The Dillon Daily Tribune-Examiner (Dillon, Mont.) 1962-1971, December 05, 1962, Image 1

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Montana Historical Library HIÔ’i'OtRIOAiL ßöCtäT# QF MONTANA M E R C H A N T S S E T H O U D A Y K I C K O F F ] Christmas Dollar Days Open Gala Holiday Season Here Thursday; Santa to Arrive Saturday at 1 p.m. The festive Christmas holiday| p.m. before stopping at the roped- r* tm lT V n ft ft i i l r t i f t l l i » ivi ft it rvi im — £ £ . ^ 1 ! __ _ _ T 1 _ ____ y VOLUME NUMBER 1 DILLON, MONTANA WEDNESDAY, DECEMBER 5, 1962 NO. 9 Ray Lynch Elected President O f Chamber of The ïïeather Right- or Wrong By George M. Melton Chicago I wonder if our prosperity de­ pends on the sale of automobiles. It may sound ridiculous but after being a guest of the Ford Motor Co. and watching their assembly lines roll out cars at the rate of one per minute, it does sound highly logical. It’s hard to realize how perfect these cars have to be to pass the countless tests. Parts are made by many sub-contractors and here they assemble them in a plant., employing 1600 men. Starting from scratch, they build them—engines here, bodies there, drive shafts, headlights, brakes, wheels, tires—until they are ready for testing. And believe me, every possible test is applied. When I think of the old car I am driving, maybe I am risking too much to try and make it carry me in the kind of modern traffic which cars must contend with each day. The slightest defect—even a paint scratch — will disqualify these new cars from the sales­ rooms. They must be perfect in every respect, even over a test run at 90 to 100 miles an hour. My old car could never stand up under a test like that and someday our lives may depend on this ability to do so . and the con­ trol which we exert over our cars. When you watch these eagle- eyed men, demonstrating what a car must be in order to be fit for driving, you wonder about a lot of things. And, remember this: There are 10,000 various parts being manu­ factured by small sub-contractors for these different autos. It keeps lots of people working and, just maybe, our progress does depend to a great exent on these new cars. Hey, what? ■ Ray Lynch, Beaverhead Laun­ dry and Dry Cleaners associate, was elected 1963 president of the Beaverhead Chamber of Commerce here Tuesday night at the inau­ gural meeting of the chamber’s recently reorganized 12-man board of directors. Lynch, a first vice president in 1962, succeeds Ed Ashworth in the council’s high post. Also named at Tuesday’s meet were Howard Puyear, first vice president; Byron Sanborn, sec­ ond vice president; and Don Cross- er was re-elected treasurer. Lynch, who has an enviable rec­ ord of community service in addi­ tion to his cham­ ber activities, has been a member of the City Coun­ cil for six years; has served with the Dillon Volun­ teer Fire Depart­ ment for 13 years and is past pres- Ray Lynch ident of the State Firemen’s Association. He is past commander of the Dillon Post, Veterans of Foreign Wars, and is widely respected for his work with area youth during the past 16 years. Set Banquet Date Directors at Tuesday's meeting also chose Thursday, Jan. 17, as the date for their annual banquet and meeting. This event will be held in the' Elks Hall with John C. Bailey, Northwest district man­ ager of the U. S. Chamber o f Com­ merce, tentatively scheduled as the main speaker. Banquet arrangements are un­ der the direction of Charles Stauf­ fer and tickets will go on sale throughout the county January 2. Next meeting of the local board is staled for Thursday, Jan. 10, in the chamber office at the Museum building. Tuesday: High 31, Low 16. Today: Low 17. Prediction: Partly cloudy, win­ dy, somewhat cooler Thursday. Year ago Dec. 5, 1961: High 35, Low 27, Moisture: Trace. season will be officially inaugur­ ated in Dillon this weekend with the Beaverhead Chamber of Com­ merce arranging Christmas Dollar Days on Thursday, Friday and Saturday. Highlighting the holi day kickoff will be the appear­ ance of Santa Claus on Saturday afternoon. Dean Wright and Bob Homan, chamber of commerce retail com­ mittee members in charge of San­ ta’s visit, said the jolly gent has informed them that he is looking fonvard to meeting Beaverhead area children and is bringing special treats for each youngster. Upon his arrival here, Santa will be given a tour of the busi­ ness district, via fire truck, at 1 Area Ranchhands Given Suspended Sentences Here Two Beaverhead County ranch- hands received suspended sen­ tences following their appearances in court here Monday. James McNabb, 33, arraigned on auto theft charges, pleaded guil­ ty before District Judge Philip C. Duncan and received a year’s sus­ pended sentence to the state pen­ itentiary. He was placed under probation. McNabb admitted the theft of a pickup truck belonging to Harold Andrews of Dubois, Idaho. The theft occurred at Dillon Nov. il. A1 Jennings, 36, pleaded guilty to a misdemeanor charge before Justice. Richard Later and given a six-months jail sentence, sus­ pended on condition that he leave town. Jennings was involved in a re­ cent truck theft here. News Notes Of Our 4-H Clubs By Carleen Richardson The Melrose Rainbow 4-H club held a meeting Nov. 28 a t th e school auditorium. We were given our material for next year’s pro­ jects. Further plans were made on our Christmas record hop. The program committee will meet at the school Friday night to plan our years program. The members of this committee are Lynn Buyan, Lee Wilhelm, Nicky DeLeon, Ju- unita DeLeon and three leaders— Frances Richardson, Dorothy Wal­ ker and Fred McCleery. Frank Archer served refreshments and we sang songs. off intersection of Bannack and Idaho streets to greet youngsters and distribute treats. To Open Nights The Dollar Days event will pro­ vide shoppers an opportunity to complete their Christmas buying well ahead of the holiday rush— and at special, reduced prices on numerous items. Stores displaying Christmas merchandise will remain open until 9 p.m, this Friday for shoppers’ convenience. Evening hours are also sched­ uled for Fridays, Dec. 14 and 21, and Saturday, Dec. 22. Add to Spirit Christmas shoppers will discover an abundance of holiday glitter both within and without the local business houses. Street decorations have been placed throughout the commercial section and 150 additional colored bulbs for the corner Christmas trees were received this week and will be installed for the weekend festivities. Chamber members devoting last Sunday to arranging the street decorations were Leo Williams, Harry Andrus, Jay Beager, John Carr, Ron Bergeson and son, John Markovich, Leonard Day, Joe Broderick, Ben Hazeltine and Sam Landon. Young Men Must Register for .Draft After 18th Birthday Beaverhead'County young men are reminded that\ they must re­ gister with their draft board at Dillon within five days after reaching their 18th birthday. The locaLboard’s headquarters are located in the Bureau of Land Management 1 building and are open Mpndays through Fridays from 8 a.m..tò 12 noon. The board is comprised of How­ ard Morse, chairman; Joe Ca groll and Roy Forrester. Mrs. Margaret Thompson serves- as office clerk. The Daily Tribune £has some very nice magnifying glasses for reading and for carrying in the pocket for field use. Today's Bible Thought \Jesus said, If God were, your Father, you would love'-M e:'foe.I proceeded forth and came from God.\ (John 8:42). -------------------------------------------- - — Hospital Motes Barrett Hospital Admitted: Marie Adolph, Lima; J. D. Engle, Twin Bridges. ( Butte St. James Community Dismissed: Michael E, Temple­ ton, Dillon. BCH S Band to Give Concert Here Tonight The Beaverhead County High School band, under the direction of Dave Wilson, will present its first concert of the season this eve­ ning at 8 o’clock in the high school auditorium. Featured soloists will be Ethel Nygren, baritone; Bob Bowring, clarinet; and Jack Bramsman, trombone. Vigilante Boy Scout Council Is Conducting Membership Campaign Although the Vigilante Council-»a gain of 11.6%. Cub Scouting has will serve over 4,000 boys during 1962, the actual net number of boys registered on Dec. 31. is the figure reported to Congress. Xocal parents and leaders have bèén asked to register allnew boys before Christmas. In addition’ to sending each boy a Registration Certificate, the Vigilante Council provides Bobcat pins for each hew Cub Scout and Tenderfoot badges for the new Boy Scouts. Exploring, the high school age branch of Scouting, is the fastest growing program in America. It leads the Vigilante Council with gaine^ 10 percent for the year, Boy Scouts currently being re­ cruited as a part of the Astronaut John Glenn “Go Roundup” are ex­ pected to boost gains in that phase of Scouting to well over' ten per­ cent this year, according to Ur­ ban L. Roth, Butte, Council organ­ ization chairman. Vigilante Council expects to win its second national Rural Scouting Award in a row and continue , its four year record of leading the state of Montana in membership growth. 'Retired' Land Opened to Selective Uses Land retired from production under the Conservation Reserve program now may be used for cer­ tain purposes without the viola­ tion of the contract, R. J. McKen­ na, Bozeman, chairman of the Ag­ ricultural Stabilization and Con­ servation State committee, has announced. McKenna explained that, even though the contract signers charge fees for the use of the Conserva­ tion acreage, the following uses of the land will be permitted without constituting a contract violation: (1) Fishing and hunting enter­ prises, except the production of fish and game for commercial marketing; (2) camping, exclud­ ing permanent trailer courts; (3) picnicking; i (4) boating; (5) rid­ ing; (6) hiking; and (7) swim­ ming. • The following’ additional uses will be permitted provided the con­ tract signers do not charge or re­ ceive compensation foe. such uses: (1) Community sports and ath­ letic activities;. (2) carnivals and fairs; (3) meeting sites , for reli­ gious, cultural, and educational groups; (4) landing areas for use by civil air patrol or noncommer­ cial flying; (5) parades; and (6) military maneuvers. Part of Ruby River Opened For Fishing The Montana Fish and Game De­ partment Tuesday said a portion of the Ruby River in Madison County from the outlet of Ruby Dam to its confluence with the Beaverhead River will be open to fishing all winter. The department said the waters will be open from Dec. 8, 1962 to May 18, 1963, Regular limits and regulations will apply. Bostwick Denied New Trial For Damages (Montana Standard) • A motion for a new trial in a $450,000 personal injury suit was denied in local district court Tues­ day by Judge Victor H. Fall of Helena. Virgil W. Bostwick of Dillon, the plaintiff, was denied damages by a district court jury, which found in favor of the defendant Butte Mo­ tor Co. Bostwick alleged a faulty automobile repair job resulted in his injuries. Jane Selway Circle will meet Thursday afternoon at 2 o’clock at the Methodist church and Iva McAdam and, Innes Morrison will be hostesses. CHRISTMAS PROGRAM The Women’s Association of the First Presbyterian church will meet in the church parlors Thurs­ day afternoon at 2. The Christmas program “The Cradle, The Cross and The Crown” will be presented with Susan Davis, Sandy Talt and Dennis Bums participating. Mrs. Doris Holland is in charge, Mary Circle is hostess. ■ \ Scrapbooks and photo albums at The Dally Tribune. The Daily Tribune has Webster’s new collegiate dictionaries as ad­ vertised in Life and Reader’s Di­ gest. • 1 SHOPPING DAYS LEFT CHRISTMAS SEALS fight Tfl and Other RESPIRATORY DISEASES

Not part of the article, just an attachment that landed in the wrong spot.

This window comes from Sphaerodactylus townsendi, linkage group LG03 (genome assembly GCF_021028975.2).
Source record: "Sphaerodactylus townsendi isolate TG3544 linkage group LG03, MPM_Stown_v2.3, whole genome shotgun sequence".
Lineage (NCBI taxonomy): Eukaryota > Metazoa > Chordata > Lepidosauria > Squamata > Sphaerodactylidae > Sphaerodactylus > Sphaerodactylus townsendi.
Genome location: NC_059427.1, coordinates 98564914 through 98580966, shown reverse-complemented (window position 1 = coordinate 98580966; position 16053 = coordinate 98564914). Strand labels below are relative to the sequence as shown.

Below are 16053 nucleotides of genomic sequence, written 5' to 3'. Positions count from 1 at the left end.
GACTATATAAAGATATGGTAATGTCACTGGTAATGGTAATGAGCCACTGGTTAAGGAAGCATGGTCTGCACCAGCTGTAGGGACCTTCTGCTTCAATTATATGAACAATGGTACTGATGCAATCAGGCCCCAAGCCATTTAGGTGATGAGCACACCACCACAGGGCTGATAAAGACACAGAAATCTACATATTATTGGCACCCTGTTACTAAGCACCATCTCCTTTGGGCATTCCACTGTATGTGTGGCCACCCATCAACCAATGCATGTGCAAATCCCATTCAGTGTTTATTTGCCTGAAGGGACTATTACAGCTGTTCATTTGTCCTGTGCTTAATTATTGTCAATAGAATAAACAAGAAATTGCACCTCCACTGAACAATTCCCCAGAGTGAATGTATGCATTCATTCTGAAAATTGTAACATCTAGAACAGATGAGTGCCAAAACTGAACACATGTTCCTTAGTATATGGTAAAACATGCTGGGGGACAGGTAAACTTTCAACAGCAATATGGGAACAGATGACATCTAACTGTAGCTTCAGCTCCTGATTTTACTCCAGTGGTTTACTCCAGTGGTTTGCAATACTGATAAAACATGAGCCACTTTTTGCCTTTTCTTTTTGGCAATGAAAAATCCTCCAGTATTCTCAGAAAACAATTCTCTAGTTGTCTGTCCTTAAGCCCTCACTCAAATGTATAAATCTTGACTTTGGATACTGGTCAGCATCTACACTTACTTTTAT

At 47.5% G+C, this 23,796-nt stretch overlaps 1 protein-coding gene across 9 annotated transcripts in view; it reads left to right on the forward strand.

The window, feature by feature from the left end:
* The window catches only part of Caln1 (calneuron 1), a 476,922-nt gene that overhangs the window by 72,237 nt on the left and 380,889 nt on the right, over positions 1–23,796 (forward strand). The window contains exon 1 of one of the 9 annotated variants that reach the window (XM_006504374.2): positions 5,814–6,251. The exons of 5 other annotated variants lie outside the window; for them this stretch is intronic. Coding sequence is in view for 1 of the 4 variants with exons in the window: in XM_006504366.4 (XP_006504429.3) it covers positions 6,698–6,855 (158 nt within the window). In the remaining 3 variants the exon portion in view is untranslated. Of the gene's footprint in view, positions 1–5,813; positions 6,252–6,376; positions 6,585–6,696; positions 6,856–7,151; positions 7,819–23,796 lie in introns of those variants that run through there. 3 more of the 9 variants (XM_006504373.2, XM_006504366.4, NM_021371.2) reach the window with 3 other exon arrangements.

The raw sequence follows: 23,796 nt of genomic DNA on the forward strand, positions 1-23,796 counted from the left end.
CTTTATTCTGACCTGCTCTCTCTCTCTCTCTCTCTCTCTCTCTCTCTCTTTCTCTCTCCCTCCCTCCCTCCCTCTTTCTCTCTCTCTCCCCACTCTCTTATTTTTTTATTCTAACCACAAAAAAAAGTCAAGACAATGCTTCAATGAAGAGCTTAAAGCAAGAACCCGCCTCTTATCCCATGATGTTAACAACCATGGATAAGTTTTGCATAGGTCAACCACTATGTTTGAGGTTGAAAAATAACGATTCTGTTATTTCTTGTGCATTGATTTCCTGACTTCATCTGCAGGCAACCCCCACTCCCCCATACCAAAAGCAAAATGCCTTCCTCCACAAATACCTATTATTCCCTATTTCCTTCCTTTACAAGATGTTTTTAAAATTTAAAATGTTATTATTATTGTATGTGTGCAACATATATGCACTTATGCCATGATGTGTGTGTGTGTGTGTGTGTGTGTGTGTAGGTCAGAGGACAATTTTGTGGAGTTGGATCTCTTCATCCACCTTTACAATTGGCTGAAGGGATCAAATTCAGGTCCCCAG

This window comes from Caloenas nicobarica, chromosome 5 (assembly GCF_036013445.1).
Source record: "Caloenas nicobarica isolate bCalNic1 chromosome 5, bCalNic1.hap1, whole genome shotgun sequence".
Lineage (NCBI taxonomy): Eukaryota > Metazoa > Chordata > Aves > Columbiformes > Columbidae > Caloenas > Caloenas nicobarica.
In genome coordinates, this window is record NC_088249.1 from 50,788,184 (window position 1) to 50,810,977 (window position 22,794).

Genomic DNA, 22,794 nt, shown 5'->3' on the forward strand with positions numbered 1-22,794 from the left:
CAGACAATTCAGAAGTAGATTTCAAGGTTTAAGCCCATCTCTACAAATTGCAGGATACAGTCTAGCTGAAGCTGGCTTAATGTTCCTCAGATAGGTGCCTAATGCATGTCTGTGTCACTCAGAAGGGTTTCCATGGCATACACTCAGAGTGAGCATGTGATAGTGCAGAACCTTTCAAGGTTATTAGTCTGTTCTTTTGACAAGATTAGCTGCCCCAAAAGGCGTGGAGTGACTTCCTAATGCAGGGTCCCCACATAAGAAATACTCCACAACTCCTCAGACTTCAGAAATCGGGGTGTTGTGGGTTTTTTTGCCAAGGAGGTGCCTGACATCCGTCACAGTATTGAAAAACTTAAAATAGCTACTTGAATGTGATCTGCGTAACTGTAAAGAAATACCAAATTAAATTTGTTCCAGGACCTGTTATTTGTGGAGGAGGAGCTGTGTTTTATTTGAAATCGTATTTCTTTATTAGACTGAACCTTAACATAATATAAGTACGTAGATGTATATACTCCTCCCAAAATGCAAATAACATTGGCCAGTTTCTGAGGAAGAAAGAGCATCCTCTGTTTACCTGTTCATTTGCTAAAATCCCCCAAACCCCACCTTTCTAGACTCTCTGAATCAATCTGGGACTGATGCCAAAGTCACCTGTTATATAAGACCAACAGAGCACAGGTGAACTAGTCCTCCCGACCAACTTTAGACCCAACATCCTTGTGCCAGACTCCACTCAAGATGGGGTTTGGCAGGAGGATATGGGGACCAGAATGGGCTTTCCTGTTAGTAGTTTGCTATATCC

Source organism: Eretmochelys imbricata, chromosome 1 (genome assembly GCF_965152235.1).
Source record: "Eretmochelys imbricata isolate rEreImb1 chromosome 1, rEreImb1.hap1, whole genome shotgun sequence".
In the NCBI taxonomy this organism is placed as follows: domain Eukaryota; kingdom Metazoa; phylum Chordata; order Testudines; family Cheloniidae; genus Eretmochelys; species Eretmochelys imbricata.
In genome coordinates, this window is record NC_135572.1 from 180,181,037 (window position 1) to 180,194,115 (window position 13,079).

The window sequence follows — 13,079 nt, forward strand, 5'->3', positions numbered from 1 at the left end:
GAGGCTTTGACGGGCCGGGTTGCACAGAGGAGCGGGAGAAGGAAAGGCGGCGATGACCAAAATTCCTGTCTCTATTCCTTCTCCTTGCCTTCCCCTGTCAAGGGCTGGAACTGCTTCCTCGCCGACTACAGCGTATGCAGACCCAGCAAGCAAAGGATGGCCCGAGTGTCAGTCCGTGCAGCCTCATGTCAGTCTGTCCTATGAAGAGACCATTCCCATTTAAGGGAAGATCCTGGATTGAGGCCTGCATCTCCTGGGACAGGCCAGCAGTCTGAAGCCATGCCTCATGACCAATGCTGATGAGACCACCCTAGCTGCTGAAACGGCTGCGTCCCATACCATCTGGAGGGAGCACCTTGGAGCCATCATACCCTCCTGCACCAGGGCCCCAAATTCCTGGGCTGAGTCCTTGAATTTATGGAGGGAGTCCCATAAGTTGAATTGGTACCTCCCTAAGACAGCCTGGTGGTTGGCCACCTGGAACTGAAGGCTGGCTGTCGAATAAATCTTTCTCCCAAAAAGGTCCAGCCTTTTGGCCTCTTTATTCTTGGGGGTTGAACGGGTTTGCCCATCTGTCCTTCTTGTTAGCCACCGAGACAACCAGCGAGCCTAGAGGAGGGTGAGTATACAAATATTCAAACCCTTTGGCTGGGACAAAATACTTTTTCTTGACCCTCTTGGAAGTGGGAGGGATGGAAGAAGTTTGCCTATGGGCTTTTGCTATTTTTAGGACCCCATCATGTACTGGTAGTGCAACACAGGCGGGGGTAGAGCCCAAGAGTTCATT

The Dillon Daily Tribune-Examiner (Dillon, Mont.), 05 Dec. 1962, located at <>, image provided by MONTANA NEWSPAPERS, Montana Historical Society, Helena, Montana.